September 17, 2021

BELIZE: First Caribbean crippled by mass sickout of bank employees

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audrey11.9.15 audrey11.9.15a audrey11.9.15b audrey11.9.15cFrom 7 News Belize

(September 11, 2015) Today, First Caribbean Bank Branches across the country were closed – because no one showed up for work! The employees staged a sick out after they learned that the vesting act to transfer the bank’s assets is going to the House of Representatives for approval next week.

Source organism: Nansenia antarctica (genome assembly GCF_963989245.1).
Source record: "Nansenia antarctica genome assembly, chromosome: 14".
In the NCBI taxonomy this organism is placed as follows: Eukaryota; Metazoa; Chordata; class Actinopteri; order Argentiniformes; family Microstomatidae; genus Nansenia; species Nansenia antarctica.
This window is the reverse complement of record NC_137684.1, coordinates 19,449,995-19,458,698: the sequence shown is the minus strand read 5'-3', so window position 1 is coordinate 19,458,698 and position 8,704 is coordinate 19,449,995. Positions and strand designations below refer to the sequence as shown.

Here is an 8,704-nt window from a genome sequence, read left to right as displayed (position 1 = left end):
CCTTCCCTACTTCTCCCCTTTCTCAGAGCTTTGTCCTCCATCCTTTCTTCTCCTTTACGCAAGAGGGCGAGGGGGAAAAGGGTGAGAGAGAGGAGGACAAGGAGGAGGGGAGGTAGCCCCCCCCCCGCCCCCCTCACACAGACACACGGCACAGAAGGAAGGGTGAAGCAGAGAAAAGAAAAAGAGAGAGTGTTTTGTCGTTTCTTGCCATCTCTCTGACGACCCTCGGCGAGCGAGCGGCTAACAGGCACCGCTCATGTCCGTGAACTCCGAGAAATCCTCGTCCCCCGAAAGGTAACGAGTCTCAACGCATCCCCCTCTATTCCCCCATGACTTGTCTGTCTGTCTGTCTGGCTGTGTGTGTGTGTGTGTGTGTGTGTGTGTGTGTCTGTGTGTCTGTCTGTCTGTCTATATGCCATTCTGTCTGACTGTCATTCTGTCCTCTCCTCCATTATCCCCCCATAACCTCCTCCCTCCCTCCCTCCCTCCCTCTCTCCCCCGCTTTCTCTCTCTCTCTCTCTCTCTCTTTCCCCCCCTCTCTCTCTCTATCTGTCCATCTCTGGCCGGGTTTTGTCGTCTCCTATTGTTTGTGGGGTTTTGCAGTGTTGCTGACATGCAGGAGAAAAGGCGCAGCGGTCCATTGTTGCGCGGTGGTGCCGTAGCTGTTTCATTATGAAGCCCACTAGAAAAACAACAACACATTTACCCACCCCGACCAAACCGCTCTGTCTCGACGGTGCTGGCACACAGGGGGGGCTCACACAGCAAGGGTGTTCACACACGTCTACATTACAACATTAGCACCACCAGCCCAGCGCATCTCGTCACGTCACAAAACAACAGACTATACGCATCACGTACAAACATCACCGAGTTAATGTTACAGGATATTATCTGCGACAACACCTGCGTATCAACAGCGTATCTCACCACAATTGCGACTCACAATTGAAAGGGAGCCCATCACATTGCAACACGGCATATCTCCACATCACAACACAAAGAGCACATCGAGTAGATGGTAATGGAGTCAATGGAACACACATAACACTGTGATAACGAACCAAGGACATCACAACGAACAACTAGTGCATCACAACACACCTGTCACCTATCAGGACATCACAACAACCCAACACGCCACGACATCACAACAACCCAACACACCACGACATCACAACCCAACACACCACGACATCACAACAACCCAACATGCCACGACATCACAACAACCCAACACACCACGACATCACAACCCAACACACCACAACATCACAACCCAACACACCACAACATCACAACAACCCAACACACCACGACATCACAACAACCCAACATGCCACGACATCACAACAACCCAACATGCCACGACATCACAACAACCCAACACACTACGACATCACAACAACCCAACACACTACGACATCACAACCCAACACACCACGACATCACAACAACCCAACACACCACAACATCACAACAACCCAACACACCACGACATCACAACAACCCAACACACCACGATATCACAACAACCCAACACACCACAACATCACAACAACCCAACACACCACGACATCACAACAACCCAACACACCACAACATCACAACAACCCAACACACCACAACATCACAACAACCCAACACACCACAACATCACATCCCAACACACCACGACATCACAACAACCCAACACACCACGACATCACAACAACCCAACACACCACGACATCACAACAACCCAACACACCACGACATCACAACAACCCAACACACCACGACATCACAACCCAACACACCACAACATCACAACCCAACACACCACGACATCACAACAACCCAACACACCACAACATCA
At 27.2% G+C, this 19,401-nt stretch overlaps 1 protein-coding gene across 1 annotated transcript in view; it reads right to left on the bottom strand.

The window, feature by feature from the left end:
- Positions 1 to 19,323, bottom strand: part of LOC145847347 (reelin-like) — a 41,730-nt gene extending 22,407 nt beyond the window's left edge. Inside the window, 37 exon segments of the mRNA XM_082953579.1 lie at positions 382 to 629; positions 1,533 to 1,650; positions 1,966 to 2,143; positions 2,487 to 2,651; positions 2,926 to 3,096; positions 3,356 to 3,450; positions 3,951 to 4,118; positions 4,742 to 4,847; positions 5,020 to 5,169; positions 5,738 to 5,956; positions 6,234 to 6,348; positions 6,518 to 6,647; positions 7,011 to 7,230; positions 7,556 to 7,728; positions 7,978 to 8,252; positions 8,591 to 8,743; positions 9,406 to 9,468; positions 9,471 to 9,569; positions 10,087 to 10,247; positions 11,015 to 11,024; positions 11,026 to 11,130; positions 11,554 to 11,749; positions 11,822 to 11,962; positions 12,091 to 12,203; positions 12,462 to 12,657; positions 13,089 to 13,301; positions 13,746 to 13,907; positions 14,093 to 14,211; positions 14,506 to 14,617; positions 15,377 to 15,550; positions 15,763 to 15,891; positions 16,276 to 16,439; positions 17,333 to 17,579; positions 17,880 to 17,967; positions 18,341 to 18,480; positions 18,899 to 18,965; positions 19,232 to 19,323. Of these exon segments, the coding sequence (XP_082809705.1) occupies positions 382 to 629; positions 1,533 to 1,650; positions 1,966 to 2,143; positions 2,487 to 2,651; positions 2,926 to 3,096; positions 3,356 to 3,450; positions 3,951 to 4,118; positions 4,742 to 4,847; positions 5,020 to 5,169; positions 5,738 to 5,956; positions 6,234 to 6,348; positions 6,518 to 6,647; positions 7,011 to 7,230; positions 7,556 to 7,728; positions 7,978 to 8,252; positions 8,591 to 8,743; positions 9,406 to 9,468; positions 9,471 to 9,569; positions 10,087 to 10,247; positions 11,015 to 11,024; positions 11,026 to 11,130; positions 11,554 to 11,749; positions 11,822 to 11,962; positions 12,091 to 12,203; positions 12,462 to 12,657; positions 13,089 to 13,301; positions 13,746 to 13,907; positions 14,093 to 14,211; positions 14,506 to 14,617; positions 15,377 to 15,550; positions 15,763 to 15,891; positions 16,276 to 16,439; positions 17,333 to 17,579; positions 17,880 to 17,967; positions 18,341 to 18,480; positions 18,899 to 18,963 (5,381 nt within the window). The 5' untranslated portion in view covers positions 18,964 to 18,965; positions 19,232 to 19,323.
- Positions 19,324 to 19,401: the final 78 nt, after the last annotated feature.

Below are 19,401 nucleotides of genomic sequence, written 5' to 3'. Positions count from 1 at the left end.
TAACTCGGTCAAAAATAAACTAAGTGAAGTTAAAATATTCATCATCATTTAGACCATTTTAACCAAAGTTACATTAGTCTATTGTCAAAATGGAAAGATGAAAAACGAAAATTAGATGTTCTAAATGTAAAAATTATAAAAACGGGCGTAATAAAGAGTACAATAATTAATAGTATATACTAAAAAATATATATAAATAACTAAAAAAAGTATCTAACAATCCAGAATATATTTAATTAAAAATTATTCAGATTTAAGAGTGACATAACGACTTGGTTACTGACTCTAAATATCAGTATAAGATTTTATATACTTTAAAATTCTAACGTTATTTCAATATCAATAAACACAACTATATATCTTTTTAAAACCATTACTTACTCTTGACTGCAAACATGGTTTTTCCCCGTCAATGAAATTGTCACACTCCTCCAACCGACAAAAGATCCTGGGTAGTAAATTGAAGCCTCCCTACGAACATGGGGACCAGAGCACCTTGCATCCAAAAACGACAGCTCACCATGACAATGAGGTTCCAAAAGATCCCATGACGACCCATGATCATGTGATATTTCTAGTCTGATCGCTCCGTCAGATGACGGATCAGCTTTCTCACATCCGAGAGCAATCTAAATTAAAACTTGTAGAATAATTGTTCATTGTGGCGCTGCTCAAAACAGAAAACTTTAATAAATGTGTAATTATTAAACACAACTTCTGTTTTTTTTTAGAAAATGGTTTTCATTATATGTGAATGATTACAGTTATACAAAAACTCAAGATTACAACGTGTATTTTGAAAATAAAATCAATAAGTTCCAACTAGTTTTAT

And that’s happening before the 60 employees and their union have finalized the terms of an exit package – basically how much they will be paid off by First Caribbean before they are sent home. So, the bank workers leveraged the only thing they’ve got left: their labour, to send a message to the owners of First Caribbean and the government – that the vesting of the bank’s assets will deal a death blow to their bargaining power. CWU President Audrey Matura Shepherd told the media more today:…

Audrey Matura Shepherd, President – CWU